This year’s early season, hatchery-based run of chum salmon to part of southeast Alaska, has proved so disastrously low that the Sitka-based Northern Southeast Regional Aquaculture Association (NSRAA) shut it down after just three days fishing.
Former hatchery operator Steve Reifenstuhl, who is now the association’s general manager, said the problem seems to be due in large part to an increase in numbers of humpback whales which feed in the area.
Reifenstuhl said that the local humpback whale population has been increasing by about 7% a year for at least the last 10 years. Humpbacks, he said, are very smart, and it’s just taken a few of them to figure out an effective [feeding] strategy, which does massive damage to the chum- and pink- salmon fry released annually from the Hidden Falls Hatchery.
At the hatchery’s release sites the whales have learned that they can use the shoreline as a backdrop to trap vast numbers of tiny fry and eat them before they can head out to sea.
The hatchery has been forced to develop its own strategies to counter that, said Reifenstuhl, but a few of the whales have learned that at the hatchery’s release sites they can use the shoreline as a backdrop to trap vast numbers of the tiny fry and eat them as they head out to sea. He thinks there may be other factors that make Hidden Falls fry so vulnerable to the attacks. Other hatcheries’ release sites don’t experience this to the same extent.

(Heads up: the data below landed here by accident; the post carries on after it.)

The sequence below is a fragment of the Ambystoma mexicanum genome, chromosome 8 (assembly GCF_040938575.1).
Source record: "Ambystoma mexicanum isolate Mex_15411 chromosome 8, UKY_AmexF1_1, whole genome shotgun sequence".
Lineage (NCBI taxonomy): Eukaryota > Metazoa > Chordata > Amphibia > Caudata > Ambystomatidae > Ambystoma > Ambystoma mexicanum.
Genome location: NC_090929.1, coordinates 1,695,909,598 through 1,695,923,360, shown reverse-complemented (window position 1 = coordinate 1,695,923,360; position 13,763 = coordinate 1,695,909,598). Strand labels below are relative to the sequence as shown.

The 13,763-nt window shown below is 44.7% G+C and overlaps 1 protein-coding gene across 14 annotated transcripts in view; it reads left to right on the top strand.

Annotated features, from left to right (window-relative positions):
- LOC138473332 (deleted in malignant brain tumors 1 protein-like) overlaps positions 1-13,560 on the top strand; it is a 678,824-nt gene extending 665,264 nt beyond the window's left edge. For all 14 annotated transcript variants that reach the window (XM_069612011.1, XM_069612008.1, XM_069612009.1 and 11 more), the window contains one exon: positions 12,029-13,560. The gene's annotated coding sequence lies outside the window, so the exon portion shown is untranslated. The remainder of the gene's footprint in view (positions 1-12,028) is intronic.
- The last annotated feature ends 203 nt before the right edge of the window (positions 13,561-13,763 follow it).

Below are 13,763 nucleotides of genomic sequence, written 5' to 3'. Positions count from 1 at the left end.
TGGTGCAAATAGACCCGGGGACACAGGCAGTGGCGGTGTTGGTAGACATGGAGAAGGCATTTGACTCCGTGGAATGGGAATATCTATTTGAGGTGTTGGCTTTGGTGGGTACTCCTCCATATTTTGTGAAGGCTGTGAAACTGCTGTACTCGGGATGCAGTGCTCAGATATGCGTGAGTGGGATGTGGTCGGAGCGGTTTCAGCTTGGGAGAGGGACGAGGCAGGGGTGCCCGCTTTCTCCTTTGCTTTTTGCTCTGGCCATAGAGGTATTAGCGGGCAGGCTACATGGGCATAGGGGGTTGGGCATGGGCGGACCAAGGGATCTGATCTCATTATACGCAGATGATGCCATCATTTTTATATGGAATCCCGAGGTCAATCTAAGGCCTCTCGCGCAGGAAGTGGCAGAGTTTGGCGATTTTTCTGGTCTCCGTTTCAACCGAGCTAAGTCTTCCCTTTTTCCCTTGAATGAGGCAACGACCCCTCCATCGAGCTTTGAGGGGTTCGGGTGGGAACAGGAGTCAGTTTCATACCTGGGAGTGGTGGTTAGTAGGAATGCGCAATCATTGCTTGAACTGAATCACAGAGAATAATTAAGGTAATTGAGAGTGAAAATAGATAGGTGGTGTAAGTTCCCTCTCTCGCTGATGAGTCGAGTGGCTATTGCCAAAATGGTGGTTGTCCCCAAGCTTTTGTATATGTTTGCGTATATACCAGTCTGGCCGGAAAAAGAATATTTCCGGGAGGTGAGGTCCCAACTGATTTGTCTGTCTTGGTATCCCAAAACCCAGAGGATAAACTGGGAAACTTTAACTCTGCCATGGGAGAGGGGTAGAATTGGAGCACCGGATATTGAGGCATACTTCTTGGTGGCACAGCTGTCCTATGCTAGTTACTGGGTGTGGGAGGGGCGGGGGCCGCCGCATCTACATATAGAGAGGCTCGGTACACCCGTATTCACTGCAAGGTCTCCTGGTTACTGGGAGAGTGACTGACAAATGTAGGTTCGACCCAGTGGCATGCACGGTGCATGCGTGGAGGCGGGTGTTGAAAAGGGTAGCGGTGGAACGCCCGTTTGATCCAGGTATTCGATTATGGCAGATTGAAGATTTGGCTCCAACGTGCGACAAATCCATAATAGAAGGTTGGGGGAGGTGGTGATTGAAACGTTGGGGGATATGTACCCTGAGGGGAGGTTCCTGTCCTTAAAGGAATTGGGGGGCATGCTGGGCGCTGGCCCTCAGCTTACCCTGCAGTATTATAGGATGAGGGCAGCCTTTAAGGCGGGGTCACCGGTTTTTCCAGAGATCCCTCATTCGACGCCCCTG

The Hidden Falls hatchery on the eastern side of Baranof Island has released 100 million fry annually, and has normally seen a return of about 1.5-1.7 million adult chum. That was until last year when the return numbers plunged to about 470,000 fish; less than a third of the usual number. This year Reifenstuhl said that returns could be about half of that – roughly 250,000 chum – based on the first three openings catch of 32,000 by the 45-48 boats in the fleet. He reckons there should be enough fish to give the hatchery its required chum broodstock. However, the hatchery could be headed for tragedy.
“We can’t operate this program unless we get a return of 1-2% marine survival,” he said. “Last year it was way down, and this year it’s going to be way under that… maybe a quarter of 1%. It’s not enough to sustain the program.”
– Quentin Dodd